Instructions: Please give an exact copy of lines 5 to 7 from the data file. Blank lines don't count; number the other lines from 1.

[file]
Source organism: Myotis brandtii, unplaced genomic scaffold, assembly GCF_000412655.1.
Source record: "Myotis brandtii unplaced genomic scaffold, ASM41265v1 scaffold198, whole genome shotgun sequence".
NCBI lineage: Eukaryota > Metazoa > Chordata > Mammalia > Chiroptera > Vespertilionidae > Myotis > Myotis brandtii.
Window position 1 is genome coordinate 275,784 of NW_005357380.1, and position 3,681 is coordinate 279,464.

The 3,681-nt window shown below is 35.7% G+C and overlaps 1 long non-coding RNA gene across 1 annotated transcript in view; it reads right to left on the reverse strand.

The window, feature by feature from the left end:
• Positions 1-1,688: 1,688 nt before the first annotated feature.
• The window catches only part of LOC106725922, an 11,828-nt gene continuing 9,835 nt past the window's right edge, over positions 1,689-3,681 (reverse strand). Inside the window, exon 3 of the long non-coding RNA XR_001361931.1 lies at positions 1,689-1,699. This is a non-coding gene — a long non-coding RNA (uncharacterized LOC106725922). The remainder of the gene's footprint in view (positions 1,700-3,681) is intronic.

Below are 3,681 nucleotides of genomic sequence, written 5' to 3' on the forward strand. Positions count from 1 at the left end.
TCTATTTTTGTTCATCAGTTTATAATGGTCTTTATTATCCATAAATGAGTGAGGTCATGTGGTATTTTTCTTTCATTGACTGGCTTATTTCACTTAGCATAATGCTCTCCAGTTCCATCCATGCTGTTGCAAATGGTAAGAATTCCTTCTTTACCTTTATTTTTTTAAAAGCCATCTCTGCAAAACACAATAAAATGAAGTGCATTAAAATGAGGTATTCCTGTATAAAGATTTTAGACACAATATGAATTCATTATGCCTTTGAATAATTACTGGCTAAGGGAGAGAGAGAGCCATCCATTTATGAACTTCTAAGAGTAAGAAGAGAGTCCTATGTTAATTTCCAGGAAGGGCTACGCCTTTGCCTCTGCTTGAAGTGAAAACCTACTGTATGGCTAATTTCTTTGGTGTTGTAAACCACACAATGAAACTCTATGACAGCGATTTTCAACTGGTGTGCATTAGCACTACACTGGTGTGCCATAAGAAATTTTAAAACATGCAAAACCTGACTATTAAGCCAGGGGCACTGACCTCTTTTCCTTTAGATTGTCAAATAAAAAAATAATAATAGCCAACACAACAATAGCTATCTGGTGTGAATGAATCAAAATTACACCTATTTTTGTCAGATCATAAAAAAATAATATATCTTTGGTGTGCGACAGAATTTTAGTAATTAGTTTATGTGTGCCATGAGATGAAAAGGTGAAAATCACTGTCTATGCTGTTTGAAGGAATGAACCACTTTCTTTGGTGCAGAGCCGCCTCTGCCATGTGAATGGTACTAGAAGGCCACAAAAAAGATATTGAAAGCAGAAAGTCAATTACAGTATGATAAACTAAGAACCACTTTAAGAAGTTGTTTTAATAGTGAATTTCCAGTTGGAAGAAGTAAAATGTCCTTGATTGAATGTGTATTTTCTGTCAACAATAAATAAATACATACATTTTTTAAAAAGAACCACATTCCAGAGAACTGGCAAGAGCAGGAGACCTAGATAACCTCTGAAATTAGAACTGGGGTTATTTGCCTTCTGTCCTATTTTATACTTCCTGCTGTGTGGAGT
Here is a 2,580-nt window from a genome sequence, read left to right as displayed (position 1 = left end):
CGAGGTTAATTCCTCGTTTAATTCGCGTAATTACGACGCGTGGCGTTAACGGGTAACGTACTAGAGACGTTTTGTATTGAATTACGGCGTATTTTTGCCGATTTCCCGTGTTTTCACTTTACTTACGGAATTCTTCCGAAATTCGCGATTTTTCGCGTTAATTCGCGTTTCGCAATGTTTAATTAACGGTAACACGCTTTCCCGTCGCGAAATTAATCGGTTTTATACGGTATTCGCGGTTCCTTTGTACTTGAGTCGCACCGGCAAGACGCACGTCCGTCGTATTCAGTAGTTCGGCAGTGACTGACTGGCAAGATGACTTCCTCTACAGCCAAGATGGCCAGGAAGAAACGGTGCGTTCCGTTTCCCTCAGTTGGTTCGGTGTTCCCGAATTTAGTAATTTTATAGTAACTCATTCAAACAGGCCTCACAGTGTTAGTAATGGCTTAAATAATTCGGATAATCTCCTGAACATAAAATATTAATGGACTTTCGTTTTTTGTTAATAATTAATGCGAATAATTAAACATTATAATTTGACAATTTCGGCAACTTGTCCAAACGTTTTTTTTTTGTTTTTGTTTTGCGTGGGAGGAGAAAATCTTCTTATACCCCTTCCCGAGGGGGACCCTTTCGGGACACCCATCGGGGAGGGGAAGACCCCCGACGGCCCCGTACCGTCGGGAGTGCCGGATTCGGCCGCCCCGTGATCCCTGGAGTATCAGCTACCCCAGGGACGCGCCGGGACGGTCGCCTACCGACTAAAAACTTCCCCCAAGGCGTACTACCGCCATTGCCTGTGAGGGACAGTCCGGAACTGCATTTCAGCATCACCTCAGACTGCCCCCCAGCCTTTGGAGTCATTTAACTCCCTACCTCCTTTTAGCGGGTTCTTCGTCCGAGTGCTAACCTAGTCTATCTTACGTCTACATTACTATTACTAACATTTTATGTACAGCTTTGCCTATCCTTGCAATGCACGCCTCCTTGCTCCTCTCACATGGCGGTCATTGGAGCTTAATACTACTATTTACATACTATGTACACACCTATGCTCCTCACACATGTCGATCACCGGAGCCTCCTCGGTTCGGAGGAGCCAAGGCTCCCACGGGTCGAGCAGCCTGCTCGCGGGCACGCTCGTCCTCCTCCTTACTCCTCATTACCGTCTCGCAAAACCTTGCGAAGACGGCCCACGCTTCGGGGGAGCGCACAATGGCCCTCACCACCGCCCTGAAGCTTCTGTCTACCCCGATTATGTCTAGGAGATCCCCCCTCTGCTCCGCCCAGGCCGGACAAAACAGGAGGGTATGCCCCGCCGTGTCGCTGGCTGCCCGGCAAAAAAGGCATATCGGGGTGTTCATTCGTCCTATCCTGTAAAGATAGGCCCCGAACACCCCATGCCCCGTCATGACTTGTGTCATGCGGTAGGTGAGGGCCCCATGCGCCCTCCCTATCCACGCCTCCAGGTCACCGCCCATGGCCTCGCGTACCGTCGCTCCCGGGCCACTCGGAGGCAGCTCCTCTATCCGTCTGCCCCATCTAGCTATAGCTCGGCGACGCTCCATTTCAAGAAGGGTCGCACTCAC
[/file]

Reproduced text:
The 3,681-nt window shown below is 35.7% G+C and overlaps 1 long non-coding RNA gene across 1 annotated transcript in view; it reads right to left on the reverse strand.

The window, feature by feature from the left end:
• Positions 1-1,688: 1,688 nt before the first annotated feature.